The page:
There was nothing “intricate” about the “partnership” for the West End Library, as described in the Nov. 29 article “New West End Library on track to open next week.” Anyone can do the math.
EastBanc developers paid zero dollars for three parcels of publicly owned land — a library, firehouse and police station — valued by the city at $49 million (and surely worth more on the open market). “Payment” consisted of EastBanc’s providing a library and firehouse as part of two new private residential developments.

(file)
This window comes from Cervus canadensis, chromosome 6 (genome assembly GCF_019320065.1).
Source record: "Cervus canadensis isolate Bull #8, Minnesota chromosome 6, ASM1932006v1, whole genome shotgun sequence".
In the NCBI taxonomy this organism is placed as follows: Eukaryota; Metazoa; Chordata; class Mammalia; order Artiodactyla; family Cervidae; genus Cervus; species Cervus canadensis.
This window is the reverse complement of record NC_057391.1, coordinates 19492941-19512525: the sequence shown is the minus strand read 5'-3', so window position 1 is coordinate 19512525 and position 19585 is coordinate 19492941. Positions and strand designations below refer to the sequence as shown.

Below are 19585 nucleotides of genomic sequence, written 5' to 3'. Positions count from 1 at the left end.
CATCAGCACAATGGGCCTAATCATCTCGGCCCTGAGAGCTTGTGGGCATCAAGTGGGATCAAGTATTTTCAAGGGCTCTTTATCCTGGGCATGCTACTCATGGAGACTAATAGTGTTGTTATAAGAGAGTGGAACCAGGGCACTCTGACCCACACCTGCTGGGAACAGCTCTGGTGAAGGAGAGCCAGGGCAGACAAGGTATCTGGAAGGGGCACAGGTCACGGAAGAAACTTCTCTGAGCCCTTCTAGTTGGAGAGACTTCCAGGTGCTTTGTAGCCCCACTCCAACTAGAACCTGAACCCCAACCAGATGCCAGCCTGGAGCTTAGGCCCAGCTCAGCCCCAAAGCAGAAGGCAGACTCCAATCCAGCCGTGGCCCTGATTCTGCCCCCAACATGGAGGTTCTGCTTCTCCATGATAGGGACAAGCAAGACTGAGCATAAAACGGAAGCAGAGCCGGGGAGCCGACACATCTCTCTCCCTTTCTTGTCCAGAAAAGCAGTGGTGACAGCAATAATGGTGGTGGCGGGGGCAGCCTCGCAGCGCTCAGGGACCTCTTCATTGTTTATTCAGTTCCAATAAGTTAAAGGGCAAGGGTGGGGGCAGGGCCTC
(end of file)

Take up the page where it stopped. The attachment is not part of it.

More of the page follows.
The need for revitalization of the properties — the only underbuilt property in the West End — was never disputed, but the decision to gift it to a developer instead of leasing it or selling it remains unfathomable. The decision was not economic but “political,” as characterized by the D.C. Court of Appeals. Adding insult to injury, EastBanc was given bonus density for building the public facilities it agreed to provide as the purchase “price,” when the zoning rules actually require the developer to provide amenities in exchange for added density.
The West End land deal was a pure giveaway. While city officials take credit for a new library and firehouse, taxpayers will absorb the cost of transformation of the rest of the library system. Any contributions from EastBanc will go not to the library but to those leaders’ campaign coffers — D.C.’s only true public-private partnerships.
Robin Diener, Library Renaissance Project